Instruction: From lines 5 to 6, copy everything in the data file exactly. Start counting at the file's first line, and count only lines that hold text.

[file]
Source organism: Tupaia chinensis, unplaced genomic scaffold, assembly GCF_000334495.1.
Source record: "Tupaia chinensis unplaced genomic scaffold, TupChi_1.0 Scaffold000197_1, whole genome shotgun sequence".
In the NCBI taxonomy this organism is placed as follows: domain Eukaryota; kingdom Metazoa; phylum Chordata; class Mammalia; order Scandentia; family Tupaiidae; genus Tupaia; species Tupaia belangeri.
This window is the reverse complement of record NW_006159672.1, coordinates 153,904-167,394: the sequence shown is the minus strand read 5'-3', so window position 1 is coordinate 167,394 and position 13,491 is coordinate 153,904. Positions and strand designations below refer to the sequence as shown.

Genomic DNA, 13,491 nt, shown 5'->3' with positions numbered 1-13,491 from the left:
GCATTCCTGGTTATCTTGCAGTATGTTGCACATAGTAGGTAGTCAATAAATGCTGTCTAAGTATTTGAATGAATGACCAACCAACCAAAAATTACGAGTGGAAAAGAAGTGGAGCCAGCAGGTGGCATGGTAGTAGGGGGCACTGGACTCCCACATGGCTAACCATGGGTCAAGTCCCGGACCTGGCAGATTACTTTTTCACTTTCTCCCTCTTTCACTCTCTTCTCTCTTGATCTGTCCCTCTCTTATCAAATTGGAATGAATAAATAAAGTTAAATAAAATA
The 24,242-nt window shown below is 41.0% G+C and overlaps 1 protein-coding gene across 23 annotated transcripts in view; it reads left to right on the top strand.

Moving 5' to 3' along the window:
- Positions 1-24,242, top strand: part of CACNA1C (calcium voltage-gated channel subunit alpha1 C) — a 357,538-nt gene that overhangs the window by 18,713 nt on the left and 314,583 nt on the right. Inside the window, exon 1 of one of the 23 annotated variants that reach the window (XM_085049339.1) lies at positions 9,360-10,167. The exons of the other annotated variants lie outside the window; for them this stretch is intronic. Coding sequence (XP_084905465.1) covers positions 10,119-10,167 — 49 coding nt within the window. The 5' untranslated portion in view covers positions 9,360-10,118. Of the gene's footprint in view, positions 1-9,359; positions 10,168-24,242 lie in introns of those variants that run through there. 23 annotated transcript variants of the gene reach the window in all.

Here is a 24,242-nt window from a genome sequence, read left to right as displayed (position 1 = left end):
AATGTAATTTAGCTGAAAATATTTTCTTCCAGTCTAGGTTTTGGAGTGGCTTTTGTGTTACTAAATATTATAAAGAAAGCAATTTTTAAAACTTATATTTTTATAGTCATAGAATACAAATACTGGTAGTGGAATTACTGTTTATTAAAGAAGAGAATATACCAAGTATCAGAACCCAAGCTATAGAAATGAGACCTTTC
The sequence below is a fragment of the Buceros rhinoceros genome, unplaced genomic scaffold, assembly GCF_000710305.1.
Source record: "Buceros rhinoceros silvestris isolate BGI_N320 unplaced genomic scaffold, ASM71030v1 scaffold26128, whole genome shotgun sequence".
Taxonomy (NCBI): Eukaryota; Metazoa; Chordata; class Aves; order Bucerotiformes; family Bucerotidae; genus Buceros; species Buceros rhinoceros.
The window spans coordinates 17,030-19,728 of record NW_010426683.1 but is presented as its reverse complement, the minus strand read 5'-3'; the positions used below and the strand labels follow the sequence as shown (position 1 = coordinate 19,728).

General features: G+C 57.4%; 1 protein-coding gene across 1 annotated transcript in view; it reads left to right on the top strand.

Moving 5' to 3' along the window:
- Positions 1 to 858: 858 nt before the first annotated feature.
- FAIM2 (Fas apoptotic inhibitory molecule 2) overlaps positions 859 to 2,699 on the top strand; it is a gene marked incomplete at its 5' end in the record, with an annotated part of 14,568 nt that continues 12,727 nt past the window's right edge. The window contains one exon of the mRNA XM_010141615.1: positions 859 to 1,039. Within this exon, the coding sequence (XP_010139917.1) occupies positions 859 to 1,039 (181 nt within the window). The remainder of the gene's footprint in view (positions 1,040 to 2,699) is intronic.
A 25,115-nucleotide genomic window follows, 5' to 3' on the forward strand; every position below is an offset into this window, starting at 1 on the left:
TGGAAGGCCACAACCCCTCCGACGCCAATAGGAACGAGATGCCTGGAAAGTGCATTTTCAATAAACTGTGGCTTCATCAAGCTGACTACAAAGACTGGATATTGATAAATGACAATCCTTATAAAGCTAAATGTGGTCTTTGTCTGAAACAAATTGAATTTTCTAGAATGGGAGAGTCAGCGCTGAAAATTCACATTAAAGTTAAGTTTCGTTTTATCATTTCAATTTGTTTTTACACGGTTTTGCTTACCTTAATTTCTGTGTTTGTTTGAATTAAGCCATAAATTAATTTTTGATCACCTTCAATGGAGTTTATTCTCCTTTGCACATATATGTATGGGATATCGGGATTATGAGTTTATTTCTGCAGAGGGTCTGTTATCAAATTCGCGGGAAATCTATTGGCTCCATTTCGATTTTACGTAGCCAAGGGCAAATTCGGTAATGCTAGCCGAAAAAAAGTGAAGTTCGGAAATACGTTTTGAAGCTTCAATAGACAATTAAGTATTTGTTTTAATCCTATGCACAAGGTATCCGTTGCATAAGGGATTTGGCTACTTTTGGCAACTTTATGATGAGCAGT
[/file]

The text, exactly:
Genomic DNA, 13,491 nt, shown 5'->3' with positions numbered 1-13,491 from the left:
GCATTCCTGGTTATCTTGCAGTATGTTGCACATAGTAGGTAGTCAATAAATGCTGTCTAAGTATTTGAATGAATGACCAACCAACCAAAAATTACGAGTGGAAAAGAAGTGGAGCCAGCAGGTGGCATGGTAGTAGGGGGCACTGGACTCCCACATGGCTAACCATGGGTCAAGTCCCGGACCTGGCAGATTACTTTTTCACTTTCTCCCTCTTTCACTCTCTTCTCTCTTGATCTGTCCCTCTCTTATCAAATTGGAATGAATAAATAAAGTTAAATAAAATA